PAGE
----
on your left, the University radio sta-
tion broadcasts nineteen programs a
week from its Morris Hall studios on
State Street.
With 125 students enrolled in this
division of the Department of Speech,
the station uses WCAR in Pontiac
and Detroit's WJR to release its pro-
grams by remote control. Scripts, an-
nouncements and sound effects are
handled by students taking courses
in the department.
According to Dr. Waldo Abbott, As-
sociate Professor of Speech and the
station's directoir, the year's first pro-
gram is scheduled for October 15. At
that date, the University will com-
meiorate the centennial of the Lit-
erary College over NBC's coast-to-
coast hook-up. For twenty-one weeks,
thereafter the University will broad-
cast student written, acted, and di-
rected drama, band concerts and ad-
dresses by various members of the
faculty.
Courses given in Morris Hall cover
all features of radio work, from an-
nouncing technique to script-writing.
Sixty students, graduates and under-
graduates, are registered in this de-
partment.

Institute Devoted T'o Research
Only building on the campus de- have made important strides in the
voted entirely to the study of a single study of the behavior and pathology
phase of medicine is the Thomas of the human circulatory process.
Henry Simpson Memorial Institute Of the memorial granted, $150,000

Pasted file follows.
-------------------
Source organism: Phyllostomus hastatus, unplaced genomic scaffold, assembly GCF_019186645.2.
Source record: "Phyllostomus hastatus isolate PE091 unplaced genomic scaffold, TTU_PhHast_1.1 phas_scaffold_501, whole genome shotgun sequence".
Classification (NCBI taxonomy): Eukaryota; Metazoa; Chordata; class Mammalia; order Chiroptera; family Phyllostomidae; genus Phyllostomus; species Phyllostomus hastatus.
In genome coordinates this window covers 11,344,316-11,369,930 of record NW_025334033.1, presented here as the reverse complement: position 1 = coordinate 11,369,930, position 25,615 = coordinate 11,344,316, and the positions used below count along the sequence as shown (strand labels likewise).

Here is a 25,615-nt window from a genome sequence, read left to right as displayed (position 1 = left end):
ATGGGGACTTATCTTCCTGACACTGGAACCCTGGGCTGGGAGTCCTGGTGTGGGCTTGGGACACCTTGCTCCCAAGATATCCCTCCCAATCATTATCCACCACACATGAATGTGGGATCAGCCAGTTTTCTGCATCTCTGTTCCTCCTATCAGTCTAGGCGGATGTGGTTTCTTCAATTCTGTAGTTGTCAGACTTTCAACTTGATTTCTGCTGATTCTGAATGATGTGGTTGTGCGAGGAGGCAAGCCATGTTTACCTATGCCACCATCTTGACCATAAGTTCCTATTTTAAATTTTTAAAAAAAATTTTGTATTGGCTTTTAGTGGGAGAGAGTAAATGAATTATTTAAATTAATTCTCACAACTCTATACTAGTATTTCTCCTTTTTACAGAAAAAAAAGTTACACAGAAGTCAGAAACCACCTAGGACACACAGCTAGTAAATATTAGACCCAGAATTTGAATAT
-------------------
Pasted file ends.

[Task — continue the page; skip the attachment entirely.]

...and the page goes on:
for Medical Research, founded in was used to erect the building, locat-
ed on Observatory Street near the
1924 for the study of pernicious ane- University Hospital, and the remain-
mia. ing $250.000 was invested by the Re-
Established on a $400,000 endow- gents for support of the Institute.
ment by Mrs. Thomas H. Simpson of Provision has been made that if
Detroit in memory of her late hus- a positive cure for anemia should be
band, the Institute is now under the found, either by the Institute or some
direction of Dr. C. C. Sturgis. Dur- other research agency, therInstitute
ing the years of research on the sub- shall be continued to perform re-
ject, Dr. Sturgis and his associates search on other diseases.

i

ii ______________________

11

M,

ICE COLD
from
1<BEFER
lIDE POT

It's really fun to
LIGHTING
The Light Meter is easy to use .
you hold it in the palm of your hand,,
and it tells you exactly how much light
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service: Call any Detroit Edison office.

IN CANS OR BOTTLES
Jumbo sizes-o-One half draught beer.
We are prepared to supply you!
DRIVE THRU & DELIVERY SERVICE

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I

WELCOME

FRESHMEN..

With the prospect of coming classes and the daily
grind, there is a LESSON that all of us should learn.

LESSON

NO. 1 is to get the LAUNDRY HABIT

Have Your Laundry Done the Laundry Way.. .
The Ann Arbor laundries have learned that the student has special laundry demands, and for

just that reason they have set

special

prices on student bundles.

Take advantage of the facilities,

Ann Arbor offers you.

Economical-.-
The cost of having your laundry
done by one of the Ann Arbor laundries
is the same if not less than one might
expect.
The Ann Arbor laundries are equip-
ped to serve you in every way at the
most economical cost to you.

Sample Bundle
2 Suits of Underwear
(retwrned roughdry)
1 Pair Pajamas'(returned roughdry)
3 Shirts
6 Handkerchiefs
3 Pairs of Socks
2 Both Towels
Returned completely finished, mended
and with buttons sewed on.
Approx. Cost ..0. $1.10

Practical .
The Ann Arbor laundries offer
dependable service. Just notify
the laundry and your worries are
over. We pick up and deliver with
no inconvenience to you.

I